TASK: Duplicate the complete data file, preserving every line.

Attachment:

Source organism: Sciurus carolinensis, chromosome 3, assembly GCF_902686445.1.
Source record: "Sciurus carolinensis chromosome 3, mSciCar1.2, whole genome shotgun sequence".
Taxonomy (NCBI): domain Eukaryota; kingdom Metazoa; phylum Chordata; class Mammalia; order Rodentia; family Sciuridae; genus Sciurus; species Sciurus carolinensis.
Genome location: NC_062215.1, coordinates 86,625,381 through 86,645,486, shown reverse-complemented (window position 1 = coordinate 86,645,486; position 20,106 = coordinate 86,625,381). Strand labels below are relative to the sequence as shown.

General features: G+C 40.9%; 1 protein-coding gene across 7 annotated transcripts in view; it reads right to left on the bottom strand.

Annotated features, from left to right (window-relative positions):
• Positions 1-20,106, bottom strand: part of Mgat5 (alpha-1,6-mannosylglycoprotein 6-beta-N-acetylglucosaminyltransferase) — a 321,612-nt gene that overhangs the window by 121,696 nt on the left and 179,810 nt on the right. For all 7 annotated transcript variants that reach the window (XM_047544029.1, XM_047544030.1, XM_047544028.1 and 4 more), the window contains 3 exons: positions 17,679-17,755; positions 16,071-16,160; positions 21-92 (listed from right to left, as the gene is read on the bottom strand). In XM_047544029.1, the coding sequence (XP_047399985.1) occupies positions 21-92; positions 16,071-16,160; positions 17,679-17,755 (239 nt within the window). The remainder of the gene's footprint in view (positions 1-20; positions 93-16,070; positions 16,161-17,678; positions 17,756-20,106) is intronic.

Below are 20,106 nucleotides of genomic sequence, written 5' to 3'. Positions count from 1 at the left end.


Source organism: Sciurus carolinensis, chromosome 3, assembly GCF_902686445.1.
Source record: "Sciurus carolinensis chromosome 3, mSciCar1.2, whole genome shotgun sequence".
Taxonomy (NCBI): domain Eukaryota; kingdom Metazoa; phylum Chordata; class Mammalia; order Rodentia; family Sciuridae; genus Sciurus; species Sciurus carolinensis.
Genome location: NC_062215.1, coordinates 86,625,381 through 86,645,486, shown reverse-complemented (window position 1 = coordinate 86,645,486; position 20,106 = coordinate 86,625,381). Strand labels below are relative to the sequence as shown.

General features: G+C 40.9%; 1 protein-coding gene across 7 annotated transcripts in view; it reads right to left on the bottom strand.

Annotated features, from left to right (window-relative positions):
• Positions 1-20,106, bottom strand: part of Mgat5 (alpha-1,6-mannosylglycoprotein 6-beta-N-acetylglucosaminyltransferase) — a 321,612-nt gene that overhangs the window by 121,696 nt on the left and 179,810 nt on the right. For all 7 annotated transcript variants that reach the window (XM_047544029.1, XM_047544030.1, XM_047544028.1 and 4 more), the window contains 3 exons: positions 17,679-17,755; positions 16,071-16,160; positions 21-92 (listed from right to left, as the gene is read on the bottom strand). In XM_047544029.1, the coding sequence (XP_047399985.1) occupies positions 21-92; positions 16,071-16,160; positions 17,679-17,755 (239 nt within the window). The remainder of the gene's footprint in view (positions 1-20; positions 93-16,070; positions 16,161-17,678; positions 17,756-20,106) is intronic.

Below are 20,106 nucleotides of genomic sequence, written 5' to 3'. Positions count from 1 at the left end.